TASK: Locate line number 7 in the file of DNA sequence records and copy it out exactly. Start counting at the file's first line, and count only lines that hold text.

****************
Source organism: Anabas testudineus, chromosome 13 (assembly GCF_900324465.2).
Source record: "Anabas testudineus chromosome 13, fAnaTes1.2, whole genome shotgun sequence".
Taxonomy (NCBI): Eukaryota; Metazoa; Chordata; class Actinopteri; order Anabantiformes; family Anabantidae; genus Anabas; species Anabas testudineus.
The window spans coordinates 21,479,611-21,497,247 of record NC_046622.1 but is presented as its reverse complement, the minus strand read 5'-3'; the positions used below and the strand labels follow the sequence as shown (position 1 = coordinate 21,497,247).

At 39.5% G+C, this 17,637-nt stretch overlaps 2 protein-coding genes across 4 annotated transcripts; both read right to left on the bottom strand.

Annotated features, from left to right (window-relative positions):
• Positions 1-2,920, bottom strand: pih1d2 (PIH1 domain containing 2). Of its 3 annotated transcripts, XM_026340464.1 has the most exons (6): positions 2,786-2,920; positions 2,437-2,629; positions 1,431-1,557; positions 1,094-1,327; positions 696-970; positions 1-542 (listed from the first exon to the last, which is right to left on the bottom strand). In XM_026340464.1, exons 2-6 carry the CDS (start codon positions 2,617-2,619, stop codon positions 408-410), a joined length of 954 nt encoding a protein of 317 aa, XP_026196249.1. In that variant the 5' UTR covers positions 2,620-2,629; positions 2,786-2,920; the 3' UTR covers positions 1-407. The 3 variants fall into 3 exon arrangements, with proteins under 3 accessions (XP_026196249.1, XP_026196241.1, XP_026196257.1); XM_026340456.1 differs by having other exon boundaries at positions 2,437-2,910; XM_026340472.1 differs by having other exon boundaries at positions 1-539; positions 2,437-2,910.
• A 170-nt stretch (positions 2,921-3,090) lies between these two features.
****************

• Positions 1-2,920, bottom strand: pih1d2 (PIH1 domain containing 2). Of its 3 annotated transcripts, XM_026340464.1 has the most exons (6): positions 2,786-2,920; positions 2,437-2,629; positions 1,431-1,557; positions 1,094-1,327; positions 696-970; positions 1-542 (listed from the first exon to the last, which is right to left on the bottom strand). In XM_026340464.1, exons 2-6 carry the CDS (start codon positions 2,617-2,619, stop codon positions 408-410), a joined length of 954 nt encoding a protein of 317 aa, XP_026196249.1. In that variant the 5' UTR covers positions 2,620-2,629; positions 2,786-2,920; the 3' UTR covers positions 1-407. The 3 variants fall into 3 exon arrangements, with proteins under 3 accessions (XP_026196249.1, XP_026196241.1, XP_026196257.1); XM_026340456.1 differs by having other exon boundaries at positions 2,437-2,910; XM_026340472.1 differs by having other exon boundaries at positions 1-539; positions 2,437-2,910.